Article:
One useful method is the half-page system which leaves space for annotation and possible alteration to the sequencing of points. The introduction and conclusion should be written after the main body paragraphs have been written and organised. This ensures that what the essay says is supported at either end.
An introduction should outline the basis of your essay, giving the reader an indication of what you will be writing about or discussing. Ford provided that you then proceed to justify the statement. Henry Ford did not, which is why he is given credibility as an expert on cars, not history. For a 1,word essay an introduction of approximately words would be appropriate. A conclusion should pull an essay together. A positive finish is also a good idea. You may summarise your arguments in the concluding paragraph, drawing together the threads of an argument but also reminding the reader that your essay hopefully has proved the points you set out to make.
A final paragraph for a 1,word essay would be words in length. Academic writing must be objective in its approach; that is, students are not simply asked for opinions subjective , but to analyse, judge and propose, using evidence.
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For this reason, the use of the personal pronouns I, we, you… should be avoided. You may, however, give supported judgements which use references, including examples of data to offer perceptive comment. Essays should be presented word processed as directed on A4 paper.
You should use clear, simple English. Slang and jargon should not be used and long, rambling sentences should be avoided. Your grammar sentence structure, use of vocabulary… should be considered carefully, as should punctuation. Together with research and planning, these areas make an impression on the reader. Appendices are not usually necessary for an essay. However, you should make your sources clear at the end of the essay. Shorter, succinct quotations relating to a particular point can be very effective.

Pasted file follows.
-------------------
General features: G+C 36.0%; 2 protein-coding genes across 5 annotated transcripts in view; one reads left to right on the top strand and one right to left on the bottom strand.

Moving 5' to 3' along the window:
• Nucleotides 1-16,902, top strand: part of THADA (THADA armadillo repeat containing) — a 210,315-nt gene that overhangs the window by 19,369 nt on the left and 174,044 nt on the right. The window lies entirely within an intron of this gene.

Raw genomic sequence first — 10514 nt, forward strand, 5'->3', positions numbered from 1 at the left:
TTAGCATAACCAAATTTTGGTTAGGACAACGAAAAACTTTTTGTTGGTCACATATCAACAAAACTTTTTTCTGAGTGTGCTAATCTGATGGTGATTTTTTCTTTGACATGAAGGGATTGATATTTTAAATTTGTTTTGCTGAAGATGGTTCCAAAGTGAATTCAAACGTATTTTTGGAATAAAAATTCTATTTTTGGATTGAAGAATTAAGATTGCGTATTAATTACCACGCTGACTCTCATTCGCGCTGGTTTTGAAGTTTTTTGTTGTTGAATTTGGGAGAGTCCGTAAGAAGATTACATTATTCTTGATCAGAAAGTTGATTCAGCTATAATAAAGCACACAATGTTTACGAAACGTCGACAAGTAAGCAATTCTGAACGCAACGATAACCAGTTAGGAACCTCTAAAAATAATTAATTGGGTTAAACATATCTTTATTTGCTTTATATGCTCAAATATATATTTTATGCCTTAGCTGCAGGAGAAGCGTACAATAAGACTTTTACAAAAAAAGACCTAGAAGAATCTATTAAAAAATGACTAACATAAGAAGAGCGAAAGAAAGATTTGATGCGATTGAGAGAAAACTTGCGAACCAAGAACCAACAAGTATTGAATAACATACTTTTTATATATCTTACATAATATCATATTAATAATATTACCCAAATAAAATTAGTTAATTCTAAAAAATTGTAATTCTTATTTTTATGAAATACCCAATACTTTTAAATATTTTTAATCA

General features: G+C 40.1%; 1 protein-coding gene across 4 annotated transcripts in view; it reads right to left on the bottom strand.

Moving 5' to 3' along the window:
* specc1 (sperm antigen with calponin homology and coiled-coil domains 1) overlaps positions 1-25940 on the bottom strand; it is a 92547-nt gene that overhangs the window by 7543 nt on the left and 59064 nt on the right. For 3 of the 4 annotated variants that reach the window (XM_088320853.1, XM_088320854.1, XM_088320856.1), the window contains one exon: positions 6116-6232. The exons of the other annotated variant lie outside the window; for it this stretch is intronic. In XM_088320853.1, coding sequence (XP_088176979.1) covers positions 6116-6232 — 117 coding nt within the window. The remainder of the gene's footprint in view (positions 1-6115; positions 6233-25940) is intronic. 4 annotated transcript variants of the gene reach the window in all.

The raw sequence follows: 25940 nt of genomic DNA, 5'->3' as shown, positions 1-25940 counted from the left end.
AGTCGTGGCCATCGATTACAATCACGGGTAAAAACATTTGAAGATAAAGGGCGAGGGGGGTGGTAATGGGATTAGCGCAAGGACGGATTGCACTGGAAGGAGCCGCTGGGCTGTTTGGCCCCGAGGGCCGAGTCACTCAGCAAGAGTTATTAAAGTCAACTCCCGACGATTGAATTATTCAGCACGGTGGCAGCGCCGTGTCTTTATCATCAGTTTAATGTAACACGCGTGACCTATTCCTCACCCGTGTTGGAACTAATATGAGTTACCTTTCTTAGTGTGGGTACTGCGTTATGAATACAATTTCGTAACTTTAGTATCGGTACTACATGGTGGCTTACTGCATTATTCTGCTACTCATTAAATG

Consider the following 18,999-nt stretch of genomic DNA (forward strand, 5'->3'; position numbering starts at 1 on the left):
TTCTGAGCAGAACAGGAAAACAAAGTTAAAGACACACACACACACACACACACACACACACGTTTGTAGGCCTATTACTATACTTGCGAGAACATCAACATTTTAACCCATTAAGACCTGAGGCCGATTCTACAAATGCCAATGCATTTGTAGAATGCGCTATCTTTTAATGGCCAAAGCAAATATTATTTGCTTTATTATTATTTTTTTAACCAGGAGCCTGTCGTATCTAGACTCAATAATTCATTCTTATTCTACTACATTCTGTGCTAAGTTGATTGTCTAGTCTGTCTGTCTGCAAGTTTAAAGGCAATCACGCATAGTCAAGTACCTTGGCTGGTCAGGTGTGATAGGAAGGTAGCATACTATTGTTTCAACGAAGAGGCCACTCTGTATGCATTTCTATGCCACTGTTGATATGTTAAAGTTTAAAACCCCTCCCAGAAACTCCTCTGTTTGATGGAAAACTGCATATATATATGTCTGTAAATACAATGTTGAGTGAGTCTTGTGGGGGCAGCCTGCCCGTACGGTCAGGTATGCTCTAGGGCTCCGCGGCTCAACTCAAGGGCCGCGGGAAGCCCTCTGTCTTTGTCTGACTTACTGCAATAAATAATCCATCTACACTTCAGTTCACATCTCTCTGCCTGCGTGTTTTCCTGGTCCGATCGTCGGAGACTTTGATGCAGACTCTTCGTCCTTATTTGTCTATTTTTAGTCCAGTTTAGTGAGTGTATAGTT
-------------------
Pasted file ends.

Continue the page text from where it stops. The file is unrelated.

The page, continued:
Most work is now required to be submitted anonymously. Please follow any specific guidelines given in your assignment brief. The following instructions give you the University standard for presenting your written work for assessment: it is strongly recommended you follow these instructions as you are assessed on presentation in written assignments.
Should a lecturing team require you to present your work in any format and style other than these instructions, they will directly inform you of this. These instructions aim to ensure that all work you submit will be presented in a professional and consistent manner. Unless you are specifically instructed otherwise, all submitted work should be word-processed. Where necessary, some diagrams may have to be drawn by hand, but the majority of work should be produced using appropriate software.
Think very carefully before adding decorative features like WordArt, page borders or Clip Art to any piece of academic work.experbilen.ml
Such additions are unlikely to improve the work, and often serve only as a distraction. Therefore, generally, these are best avoided. The use of colour is permissible, and may be particularly useful if you are presenting charts or diagrams. However, monochrome printing should normally be adequate for any work you are required to present. Use Times New Roman size 12 for general text.
Use Arial size 14 for main headings and Arial size 12 for sub-headings. Headings and sub-headings should be in Arial font. Does the application of the theory reveal any particular shortcomings, or strengths? It is important to show that you understand both or all core theories in great depth, both on a theoretical and applied level. In essence, the wording of the essay question will tell you how the essay should be written.